Neither the archaeologist’s official comments to the Anadolu Agency nor the press release about the discovery mention Natufian food production, referencing only Egyptian bread, often made of a grain called emmer. Egyptians are believed to have used yeast to leaven their bread beginning around 4000 BCE, but they also made unleavened bread, remains of which still survive today. Mesopotamians have already used yeast for beer-making since about 6000 BCE. As such, Çatalhöyük may indeed qualify as having the oldest extant leavened bread known, but the press release’s bombastic language is much more totalizing, seemingly re-centering Çatalhöyük as the indisputable epicenter for food history. 

Superlative public archaeology statements such as these drive a lot of popular enthusiasm about the premodern world. Of course, the discovery of the ancient bread-in-waiting is a significant one for Çatalhöyük. Nine millennia ago, up to 10,000 inhabitants made their lives in mudbrick houses crammed closely together, socializing and working on their rooftops. They wove textiles from bast fibers, hewed axes from stone, and fed their families with freshly baked bread from their hearths. The 8,600-year-old piece of uncooked dough will allow archaeologists to learn more about Çatalhöyük’s bakers and eaters — it’s an exciting window into the lives of prehistoric Anatolians. 

But the new national focus on Çatalhöyük and southern Anatolian archaeology may be indicative of pushback against recent cultural rhetoric surrounding multiethnic communities in Turkey. Since the 20th century, some Kurds, a persecuted ethnic minority, have identified as “Mesopotamian” — restaurants and bookstores with the ancient civilization’s label abound in the streets of Istanbul. Historian Kate Elizabeth Creasey has argued that the political discourse surrounding ethnonationalism often drives the battle for ancient “heritage” in the country. Who can lay claim to cultural patrimony? The people who have been around the longest, of course. As sociologist Bahar Aykan has noted, “cultural heritage is not something that is just out ‘there,’ free from human concerns and practices”; just as museums are not neutral, neither is heritage.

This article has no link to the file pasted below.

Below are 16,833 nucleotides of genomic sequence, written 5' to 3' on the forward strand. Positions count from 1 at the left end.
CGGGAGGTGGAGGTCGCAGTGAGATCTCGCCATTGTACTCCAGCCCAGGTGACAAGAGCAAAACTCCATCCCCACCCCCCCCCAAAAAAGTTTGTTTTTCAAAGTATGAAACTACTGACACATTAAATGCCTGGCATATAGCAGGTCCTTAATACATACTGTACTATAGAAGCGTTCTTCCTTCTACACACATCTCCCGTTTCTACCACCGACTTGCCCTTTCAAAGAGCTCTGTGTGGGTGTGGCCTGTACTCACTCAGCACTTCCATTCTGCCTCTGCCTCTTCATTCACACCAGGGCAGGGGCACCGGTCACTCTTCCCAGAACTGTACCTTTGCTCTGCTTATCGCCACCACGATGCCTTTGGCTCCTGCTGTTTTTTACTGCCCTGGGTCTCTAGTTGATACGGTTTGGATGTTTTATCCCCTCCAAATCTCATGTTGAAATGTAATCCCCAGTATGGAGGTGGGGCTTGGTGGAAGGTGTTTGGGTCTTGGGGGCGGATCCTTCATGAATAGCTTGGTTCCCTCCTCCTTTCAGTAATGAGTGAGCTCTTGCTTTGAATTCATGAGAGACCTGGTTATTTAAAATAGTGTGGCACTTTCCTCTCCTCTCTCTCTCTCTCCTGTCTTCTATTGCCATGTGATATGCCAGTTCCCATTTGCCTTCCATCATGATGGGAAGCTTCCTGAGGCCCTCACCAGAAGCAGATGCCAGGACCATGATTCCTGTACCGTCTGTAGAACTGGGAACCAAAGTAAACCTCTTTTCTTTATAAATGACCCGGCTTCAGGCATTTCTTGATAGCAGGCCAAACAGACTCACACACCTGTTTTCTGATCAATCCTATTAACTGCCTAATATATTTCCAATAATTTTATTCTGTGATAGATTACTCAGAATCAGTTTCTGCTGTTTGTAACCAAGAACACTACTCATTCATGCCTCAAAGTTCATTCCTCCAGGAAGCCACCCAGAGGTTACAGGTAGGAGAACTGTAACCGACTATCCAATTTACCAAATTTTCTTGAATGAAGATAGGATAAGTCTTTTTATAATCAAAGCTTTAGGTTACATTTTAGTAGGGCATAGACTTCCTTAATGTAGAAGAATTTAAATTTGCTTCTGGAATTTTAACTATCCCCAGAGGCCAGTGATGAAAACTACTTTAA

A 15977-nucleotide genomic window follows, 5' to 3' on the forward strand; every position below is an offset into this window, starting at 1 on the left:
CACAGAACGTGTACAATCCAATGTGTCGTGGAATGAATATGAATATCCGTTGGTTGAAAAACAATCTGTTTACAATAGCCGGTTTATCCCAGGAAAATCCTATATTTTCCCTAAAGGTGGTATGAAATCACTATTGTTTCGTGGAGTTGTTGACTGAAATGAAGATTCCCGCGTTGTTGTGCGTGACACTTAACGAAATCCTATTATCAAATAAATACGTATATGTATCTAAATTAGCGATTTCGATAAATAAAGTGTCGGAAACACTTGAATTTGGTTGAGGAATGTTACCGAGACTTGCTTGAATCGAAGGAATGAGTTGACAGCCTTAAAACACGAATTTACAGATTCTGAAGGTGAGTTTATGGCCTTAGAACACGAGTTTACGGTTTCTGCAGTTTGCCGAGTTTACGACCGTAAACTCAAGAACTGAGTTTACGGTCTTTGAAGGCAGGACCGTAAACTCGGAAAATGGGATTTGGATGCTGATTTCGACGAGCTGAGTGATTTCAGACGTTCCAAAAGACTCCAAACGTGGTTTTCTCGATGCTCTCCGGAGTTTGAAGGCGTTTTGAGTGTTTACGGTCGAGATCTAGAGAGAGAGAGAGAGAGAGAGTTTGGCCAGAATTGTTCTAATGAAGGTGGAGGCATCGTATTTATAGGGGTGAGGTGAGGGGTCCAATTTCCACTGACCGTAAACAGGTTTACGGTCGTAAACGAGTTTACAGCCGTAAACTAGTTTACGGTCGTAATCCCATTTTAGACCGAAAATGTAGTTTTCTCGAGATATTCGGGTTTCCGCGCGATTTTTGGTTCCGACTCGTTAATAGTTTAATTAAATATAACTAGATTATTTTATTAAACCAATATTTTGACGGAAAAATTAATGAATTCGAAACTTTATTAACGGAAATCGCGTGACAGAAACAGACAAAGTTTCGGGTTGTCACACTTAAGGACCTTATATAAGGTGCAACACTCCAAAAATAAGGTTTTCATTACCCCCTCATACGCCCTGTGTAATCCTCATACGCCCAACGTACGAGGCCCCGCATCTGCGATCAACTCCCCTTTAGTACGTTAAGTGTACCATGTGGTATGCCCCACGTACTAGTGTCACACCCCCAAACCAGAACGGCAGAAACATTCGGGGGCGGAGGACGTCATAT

Turkey’s heritage has long been at the center of culture wars in the Mediterranean. President Recep Tayyip Erdogan has repeatedly instrumentalized Turkish history and archaeology. UNESCO, too, has come under fire for promoting heritage tourism at a cost: local residents suffer from the influx of visitors, ancient monuments suffer from overcrowding, and there is simply no money to spare for conservation. Çatalhöyük has been a UNESCO World Heritage site since 2012; however, the organization has long incentivized sensationalized headlines by ranking them according to their Outstanding Universal Value paradigm.